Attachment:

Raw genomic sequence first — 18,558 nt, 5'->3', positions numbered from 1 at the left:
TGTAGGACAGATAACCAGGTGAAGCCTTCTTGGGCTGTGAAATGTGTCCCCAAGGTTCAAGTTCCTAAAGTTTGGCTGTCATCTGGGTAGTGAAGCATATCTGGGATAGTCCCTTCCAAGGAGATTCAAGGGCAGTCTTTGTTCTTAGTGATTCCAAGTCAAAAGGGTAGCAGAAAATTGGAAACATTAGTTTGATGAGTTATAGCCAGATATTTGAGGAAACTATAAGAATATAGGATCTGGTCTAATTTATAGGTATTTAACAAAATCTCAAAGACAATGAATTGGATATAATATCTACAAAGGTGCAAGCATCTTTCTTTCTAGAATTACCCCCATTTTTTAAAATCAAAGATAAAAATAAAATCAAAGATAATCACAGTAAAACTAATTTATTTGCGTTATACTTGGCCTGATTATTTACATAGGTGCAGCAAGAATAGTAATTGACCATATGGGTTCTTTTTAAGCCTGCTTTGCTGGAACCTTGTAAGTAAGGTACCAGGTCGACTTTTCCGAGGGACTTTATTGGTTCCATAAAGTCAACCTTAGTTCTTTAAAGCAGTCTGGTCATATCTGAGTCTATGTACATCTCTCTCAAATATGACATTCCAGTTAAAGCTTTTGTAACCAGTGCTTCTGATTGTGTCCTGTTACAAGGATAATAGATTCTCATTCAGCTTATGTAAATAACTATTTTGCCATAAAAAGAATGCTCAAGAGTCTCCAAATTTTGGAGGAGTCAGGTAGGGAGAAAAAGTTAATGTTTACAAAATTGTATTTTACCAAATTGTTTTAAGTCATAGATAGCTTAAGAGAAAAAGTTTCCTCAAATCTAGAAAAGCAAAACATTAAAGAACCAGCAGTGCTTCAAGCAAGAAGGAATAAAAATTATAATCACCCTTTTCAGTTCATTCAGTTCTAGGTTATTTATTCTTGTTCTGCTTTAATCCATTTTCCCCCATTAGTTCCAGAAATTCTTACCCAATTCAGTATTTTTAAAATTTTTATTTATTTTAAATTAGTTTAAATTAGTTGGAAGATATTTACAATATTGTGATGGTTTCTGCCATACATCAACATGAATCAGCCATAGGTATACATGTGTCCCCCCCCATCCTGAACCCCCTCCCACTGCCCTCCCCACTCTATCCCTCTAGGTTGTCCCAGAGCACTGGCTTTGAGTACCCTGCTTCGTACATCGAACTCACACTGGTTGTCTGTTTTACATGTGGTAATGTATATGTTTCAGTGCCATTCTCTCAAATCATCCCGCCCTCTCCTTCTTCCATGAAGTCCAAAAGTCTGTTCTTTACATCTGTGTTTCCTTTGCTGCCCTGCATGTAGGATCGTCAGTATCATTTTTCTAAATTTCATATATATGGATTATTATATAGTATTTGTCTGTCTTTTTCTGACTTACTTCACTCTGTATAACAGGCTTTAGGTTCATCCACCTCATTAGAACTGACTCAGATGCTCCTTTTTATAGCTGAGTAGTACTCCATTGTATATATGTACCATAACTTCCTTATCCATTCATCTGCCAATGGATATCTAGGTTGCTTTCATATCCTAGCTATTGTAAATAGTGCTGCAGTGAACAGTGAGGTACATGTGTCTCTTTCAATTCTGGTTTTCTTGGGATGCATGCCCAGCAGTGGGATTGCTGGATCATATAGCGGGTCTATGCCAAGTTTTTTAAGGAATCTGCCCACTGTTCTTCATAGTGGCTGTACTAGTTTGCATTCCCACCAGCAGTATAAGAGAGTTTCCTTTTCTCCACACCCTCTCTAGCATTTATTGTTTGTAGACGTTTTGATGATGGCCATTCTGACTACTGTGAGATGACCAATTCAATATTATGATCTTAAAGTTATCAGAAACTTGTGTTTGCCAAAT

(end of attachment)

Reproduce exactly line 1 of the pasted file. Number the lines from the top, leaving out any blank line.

Raw genomic sequence first — 18,558 nt, 5'->3', positions numbered from 1 at the left: